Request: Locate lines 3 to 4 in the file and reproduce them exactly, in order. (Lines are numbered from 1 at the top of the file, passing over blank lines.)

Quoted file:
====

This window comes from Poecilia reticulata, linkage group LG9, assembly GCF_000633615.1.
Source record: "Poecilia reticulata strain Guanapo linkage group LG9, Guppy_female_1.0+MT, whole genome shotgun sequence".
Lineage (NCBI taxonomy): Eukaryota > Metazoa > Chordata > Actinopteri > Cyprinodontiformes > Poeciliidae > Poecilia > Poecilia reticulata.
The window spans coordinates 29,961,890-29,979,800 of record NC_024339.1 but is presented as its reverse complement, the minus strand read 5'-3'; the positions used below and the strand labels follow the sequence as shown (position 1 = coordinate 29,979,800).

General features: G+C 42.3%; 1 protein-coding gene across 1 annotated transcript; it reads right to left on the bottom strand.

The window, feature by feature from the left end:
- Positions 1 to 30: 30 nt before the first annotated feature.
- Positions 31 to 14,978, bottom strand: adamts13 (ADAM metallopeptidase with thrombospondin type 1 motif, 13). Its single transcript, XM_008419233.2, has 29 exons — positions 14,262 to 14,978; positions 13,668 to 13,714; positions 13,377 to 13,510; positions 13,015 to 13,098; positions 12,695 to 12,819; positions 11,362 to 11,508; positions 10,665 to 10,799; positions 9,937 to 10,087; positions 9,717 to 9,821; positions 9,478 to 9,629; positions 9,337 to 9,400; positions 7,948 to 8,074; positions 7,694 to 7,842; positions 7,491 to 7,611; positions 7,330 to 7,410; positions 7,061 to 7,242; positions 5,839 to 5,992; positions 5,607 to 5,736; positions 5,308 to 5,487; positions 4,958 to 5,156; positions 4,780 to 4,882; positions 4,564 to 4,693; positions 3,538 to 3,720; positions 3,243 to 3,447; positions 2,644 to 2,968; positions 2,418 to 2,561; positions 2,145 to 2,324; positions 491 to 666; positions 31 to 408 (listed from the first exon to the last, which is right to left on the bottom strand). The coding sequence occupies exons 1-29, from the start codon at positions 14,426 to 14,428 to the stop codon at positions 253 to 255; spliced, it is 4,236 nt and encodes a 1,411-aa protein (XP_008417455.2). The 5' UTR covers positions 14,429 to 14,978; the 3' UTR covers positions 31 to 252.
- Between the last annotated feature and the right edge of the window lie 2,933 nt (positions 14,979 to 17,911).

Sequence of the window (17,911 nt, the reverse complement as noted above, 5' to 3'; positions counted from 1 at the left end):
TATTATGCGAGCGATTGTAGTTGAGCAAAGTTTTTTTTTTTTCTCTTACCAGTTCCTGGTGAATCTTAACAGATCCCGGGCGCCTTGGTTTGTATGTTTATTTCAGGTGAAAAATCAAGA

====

Lineage (NCBI taxonomy): Eukaryota > Metazoa > Chordata > Actinopteri > Cyprinodontiformes > Poeciliidae > Poecilia > Poecilia reticulata.
The window spans coordinates 29,961,890-29,979,800 of record NC_024339.1 but is presented as its reverse complement, the minus strand read 5'-3'; the positions used below and the strand labels follow the sequence as shown (position 1 = coordinate 29,979,800).